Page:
Laboring through sub-freezing temperatures, Russian rescue workers were digging into a sprawling heap of jagged rubble from a collapsed apartment building when one heard the faintest sound.
It was the sound of life.
On Tuesday, to everyone's delight and surprise, they pulled a baby boy out of the rubble alive, nearly 36 hours after the disaster that blew apart his home. His father called it "a New Year's miracle."
The building collapse in the Russian city of Magnitogorsk before dawn Monday has killed at least nine people so far, and officials say 32 people who lived in the building have still not been accounted for.
The collapse followed an explosion that was believed to have been caused by a gas leak.
The boy, an 11-month-old named Ivan Fokin, was in extremely serious condition, officials said, with fractures, a head injury and suffering from hypothermia and frostbite after his ordeal in temperatures around minus 20 degrees Celsius (minus 4 degrees Fahrenheit).
He was flown to Moscow late Tuesday in a desperate attempt to save his life. He was in stable condition on arrival in the capital, the head of the national public health institute Vladimir Uiba was quoted as telling state news agency Tass.
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Although Ivan's prospects for survival appeared dire, "it's a New Year's miracle," his father Yevgeny was quoted as saying by the RT satellite TV channel.
The father was at work when his wife phoned to say the building had collapsed. She escaped the rubble with a 3-year-old son, Russian news reports said.
"I was sleeping on the couch with my older son, hugging him and the young one was sleeping in his baby bed," mother Olga Fokina said on Russian TV. "I and the older one fell down and quickly got out and I didn't know what happened to the baby bed afterward."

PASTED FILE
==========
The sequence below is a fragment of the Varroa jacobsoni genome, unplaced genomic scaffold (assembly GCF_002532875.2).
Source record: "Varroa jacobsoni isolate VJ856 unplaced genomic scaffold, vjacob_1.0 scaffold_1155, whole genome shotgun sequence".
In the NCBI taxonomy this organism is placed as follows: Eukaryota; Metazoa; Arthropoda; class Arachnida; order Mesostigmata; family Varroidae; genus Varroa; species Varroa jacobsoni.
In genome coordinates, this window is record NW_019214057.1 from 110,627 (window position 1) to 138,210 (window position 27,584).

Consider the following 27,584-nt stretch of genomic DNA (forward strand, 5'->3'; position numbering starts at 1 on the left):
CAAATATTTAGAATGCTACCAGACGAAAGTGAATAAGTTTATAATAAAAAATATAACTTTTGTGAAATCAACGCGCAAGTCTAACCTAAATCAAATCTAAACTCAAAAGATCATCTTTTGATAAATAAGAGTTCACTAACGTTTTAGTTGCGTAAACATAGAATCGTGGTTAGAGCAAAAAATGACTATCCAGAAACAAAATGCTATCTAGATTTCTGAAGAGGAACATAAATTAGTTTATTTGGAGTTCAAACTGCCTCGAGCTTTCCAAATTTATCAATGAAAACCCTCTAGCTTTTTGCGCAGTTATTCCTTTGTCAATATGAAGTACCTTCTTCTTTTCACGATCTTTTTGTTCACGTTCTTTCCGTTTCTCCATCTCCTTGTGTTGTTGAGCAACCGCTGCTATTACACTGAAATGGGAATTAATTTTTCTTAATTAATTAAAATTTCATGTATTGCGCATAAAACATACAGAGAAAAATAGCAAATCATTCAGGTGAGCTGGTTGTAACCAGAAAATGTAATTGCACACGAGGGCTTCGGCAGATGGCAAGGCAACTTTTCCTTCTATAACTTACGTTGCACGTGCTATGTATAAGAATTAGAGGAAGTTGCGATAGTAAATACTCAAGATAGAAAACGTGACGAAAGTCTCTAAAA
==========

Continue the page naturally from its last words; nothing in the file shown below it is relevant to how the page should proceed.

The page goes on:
Rescue worker Pyotr Gritsenko said on Russian television that baby's discovery came after one of the crew heard faint cries.
"They stopped all the equipment. He began to cry louder," but the crew couldn't find him, he said. A search dog was brought in and confirmed that someone was under the rubble, focusing the rescue effort.
The father said he helped rescuers dig in the rubble and "showed them a place where he approximately could be."
Regional governor Boris Dubrovsky was quoted as saying by the Interfax news agency that the child apparently had been protected by being in a crib and being wrapped warmly.
The rescue operation, aided by powerful heaters and lights, was continuing overnight into Wednesday in the city about 1,400 kilometers (870 miles) southeast of Moscow.
Russian President Vladimir Putin visited the accident site on Monday and went to a local hospital, where he spoke to a 13-year old-boy who had head injuries and frostbite after spending an hour under the rubble.
"You will get well soon, you are a fighter," Putin told the boy, one of five people hospitalized from the building collapse.
Russian officials say the odds of finding anyone else alive in the debris look increasingly slim, given the extreme weather.
Late Tuesday, three people died in Magnitogorsk about two kilometers (1.2 miles) down the same street as the collapsed building when their passenger van exploded and caught fire. Police said the vehicle was carrying gas canisters.
In other Russian holiday disasters, seven people including a couple and their three children died in a house fire in the town of Orsk, 1,500 kilometers (900 miles) southeast of Moscow, Interfax reported. The fire early Tuesday is believed to have been caused by an electrical short-circuit, the report said.
In Moscow, the mayor fired the director of the city's renowned Gorky Park after 13 people were injured when a wooden pedestrian bridge packed with New Year's celebrants collapsed.
Video on Russian television showed a section of the bridge collapsing early Tuesday as the national anthem played on loudspeakers, marking the beginning of 2019. The park in central Moscow is a popular gathering place for the holiday.
The bridge, 350 meters (1,100 feet) long, runs along the park's enormous outdoor ice rink.